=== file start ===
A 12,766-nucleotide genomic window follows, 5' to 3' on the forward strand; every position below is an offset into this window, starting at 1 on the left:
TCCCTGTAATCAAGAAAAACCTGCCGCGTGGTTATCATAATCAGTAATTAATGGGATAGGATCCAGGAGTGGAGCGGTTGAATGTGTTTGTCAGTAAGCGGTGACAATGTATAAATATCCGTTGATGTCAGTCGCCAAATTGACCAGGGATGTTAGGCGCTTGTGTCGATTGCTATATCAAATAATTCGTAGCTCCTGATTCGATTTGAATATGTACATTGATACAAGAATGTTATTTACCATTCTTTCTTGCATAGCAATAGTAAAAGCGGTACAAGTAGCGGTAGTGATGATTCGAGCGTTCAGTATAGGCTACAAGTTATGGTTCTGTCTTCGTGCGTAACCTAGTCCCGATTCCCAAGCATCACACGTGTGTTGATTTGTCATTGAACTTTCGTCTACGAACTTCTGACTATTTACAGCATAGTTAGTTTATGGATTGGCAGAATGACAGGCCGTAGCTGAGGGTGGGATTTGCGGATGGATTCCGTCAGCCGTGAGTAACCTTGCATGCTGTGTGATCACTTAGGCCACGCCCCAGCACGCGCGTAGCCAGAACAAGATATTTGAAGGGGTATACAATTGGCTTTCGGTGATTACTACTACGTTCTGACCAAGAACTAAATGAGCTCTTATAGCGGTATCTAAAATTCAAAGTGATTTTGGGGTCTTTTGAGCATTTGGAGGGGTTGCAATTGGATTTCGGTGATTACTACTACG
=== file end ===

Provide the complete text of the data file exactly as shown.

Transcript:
A 12,766-nucleotide genomic window follows, 5' to 3' on the forward strand; every position below is an offset into this window, starting at 1 on the left:
TCCCTGTAATCAAGAAAAACCTGCCGCGTGGTTATCATAATCAGTAATTAATGGGATAGGATCCAGGAGTGGAGCGGTTGAATGTGTTTGTCAGTAAGCGGTGACAATGTATAAATATCCGTTGATGTCAGTCGCCAAATTGACCAGGGATGTTAGGCGCTTGTGTCGATTGCTATATCAAATAATTCGTAGCTCCTGATTCGATTTGAATATGTACATTGATACAAGAATGTTATTTACCATTCTTTCTTGCATAGCAATAGTAAAAGCGGTACAAGTAGCGGTAGTGATGATTCGAGCGTTCAGTATAGGCTACAAGTTATGGTTCTGTCTTCGTGCGTAACCTAGTCCCGATTCCCAAGCATCACACGTGTGTTGATTTGTCATTGAACTTTCGTCTACGAACTTCTGACTATTTACAGCATAGTTAGTTTATGGATTGGCAGAATGACAGGCCGTAGCTGAGGGTGGGATTTGCGGATGGATTCCGTCAGCCGTGAGTAACCTTGCATGCTGTGTGATCACTTAGGCCACGCCCCAGCACGCGCGTAGCCAGAACAAGATATTTGAAGGGGTATACAATTGGCTTTCGGTGATTACTACTACGTTCTGACCAAGAACTAAATGAGCTCTTATAGCGGTATCTAAAATTCAAAGTGATTTTGGGGTCTTTTGAGCATTTGGAGGGGTTGCAATTGGATTTCGGTGATTACTACTACG